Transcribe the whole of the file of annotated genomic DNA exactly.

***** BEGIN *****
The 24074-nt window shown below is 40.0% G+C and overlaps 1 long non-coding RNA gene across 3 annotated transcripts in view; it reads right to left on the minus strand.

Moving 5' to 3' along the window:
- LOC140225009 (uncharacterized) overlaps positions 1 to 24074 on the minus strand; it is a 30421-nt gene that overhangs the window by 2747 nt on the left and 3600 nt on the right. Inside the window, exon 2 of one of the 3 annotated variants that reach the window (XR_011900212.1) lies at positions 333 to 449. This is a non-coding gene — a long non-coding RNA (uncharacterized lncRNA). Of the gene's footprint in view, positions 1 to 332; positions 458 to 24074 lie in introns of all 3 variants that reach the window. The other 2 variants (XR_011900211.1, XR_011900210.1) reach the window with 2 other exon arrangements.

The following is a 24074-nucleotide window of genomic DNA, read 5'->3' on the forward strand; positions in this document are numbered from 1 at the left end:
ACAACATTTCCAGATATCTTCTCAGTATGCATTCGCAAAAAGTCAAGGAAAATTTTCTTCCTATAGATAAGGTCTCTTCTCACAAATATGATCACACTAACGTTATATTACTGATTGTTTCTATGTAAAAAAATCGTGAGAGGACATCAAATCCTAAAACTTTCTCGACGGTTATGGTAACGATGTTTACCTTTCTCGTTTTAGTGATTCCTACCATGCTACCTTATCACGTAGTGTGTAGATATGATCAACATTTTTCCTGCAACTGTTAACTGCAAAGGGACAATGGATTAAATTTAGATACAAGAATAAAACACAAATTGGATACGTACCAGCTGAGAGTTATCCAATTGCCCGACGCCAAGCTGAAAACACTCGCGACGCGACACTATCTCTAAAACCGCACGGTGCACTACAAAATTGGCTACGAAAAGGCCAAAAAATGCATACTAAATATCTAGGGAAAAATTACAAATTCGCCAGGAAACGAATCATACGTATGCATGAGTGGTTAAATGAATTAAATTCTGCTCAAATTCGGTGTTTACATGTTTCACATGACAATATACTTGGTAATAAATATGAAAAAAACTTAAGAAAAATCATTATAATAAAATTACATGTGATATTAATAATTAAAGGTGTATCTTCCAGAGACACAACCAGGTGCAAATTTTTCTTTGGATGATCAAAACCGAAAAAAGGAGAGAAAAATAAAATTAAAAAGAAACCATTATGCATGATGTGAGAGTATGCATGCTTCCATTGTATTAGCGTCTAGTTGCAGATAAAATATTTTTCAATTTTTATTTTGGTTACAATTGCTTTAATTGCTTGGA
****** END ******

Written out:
The 24074-nt window shown below is 40.0% G+C and overlaps 1 long non-coding RNA gene across 3 annotated transcripts in view; it reads right to left on the minus strand.

Moving 5' to 3' along the window:
- LOC140225009 (uncharacterized) overlaps positions 1 to 24074 on the minus strand; it is a 30421-nt gene that overhangs the window by 2747 nt on the left and 3600 nt on the right. Inside the window, exon 2 of one of the 3 annotated variants that reach the window (XR_011900212.1) lies at positions 333 to 449. This is a non-coding gene — a long non-coding RNA (uncharacterized lncRNA). Of the gene's footprint in view, positions 1 to 332; positions 458 to 24074 lie in introns of all 3 variants that reach the window. The other 2 variants (XR_011900211.1, XR_011900210.1) reach the window with 2 other exon arrangements.

The following is a 24074-nucleotide window of genomic DNA, read 5'->3' on the forward strand; positions in this document are numbered from 1 at the left end:
ACAACATTTCCAGATATCTTCTCAGTATGCATTCGCAAAAAGTCAAGGAAAATTTTCTTCCTATAGATAAGGTCTCTTCTCACAAATATGATCACACTAACGTTATATTACTGATTGTTTCTATGTAAAAAAATCGTGAGAGGACATCAAATCCTAAAACTTTCTCGACGGTTATGGTAACGATGTTTACCTTTCTCGTTTTAGTGATTCCTACCATGCTACCTTATCACGTAGTGTGTAGATATGATCAACATTTTTCCTGCAACTGTTAACTGCAAAGGGACAATGGATTAAATTTAGATACAAGAATAAAACACAAATTGGATACGTACCAGCTGAGAGTTATCCAATTGCCCGACGCCAAGCTGAAAACACTCGCGACGCGACACTATCTCTAAAACCGCACGGTGCACTACAAAATTGGCTACGAAAAGGCCAAAAAATGCATACTAAATATCTAGGGAAAAATTACAAATTCGCCAGGAAACGAATCATACGTATGCATGAGTGGTTAAATGAATTAAATTCTGCTCAAATTCGGTGTTTACATGTTTCACATGACAATATACTTGGTAATAAATATGAAAAAAACTTAAGAAAAATCATTATAATAAAATTACATGTGATATTAATAATTAAAGGTGTATCTTCCAGAGACACAACCAGGTGCAAATTTTTCTTTGGATGATCAAAACCGAAAAAAGGAGAGAAAAATAAAATTAAAAAGAAACCATTATGCATGATGTGAGAGTATGCATGCTTCCATTGTATTAGCGTCTAGTTGCAGATAAAATATTTTTCAATTTTTATTTTGGTTACAATTGCTTTAATTGCTTGGA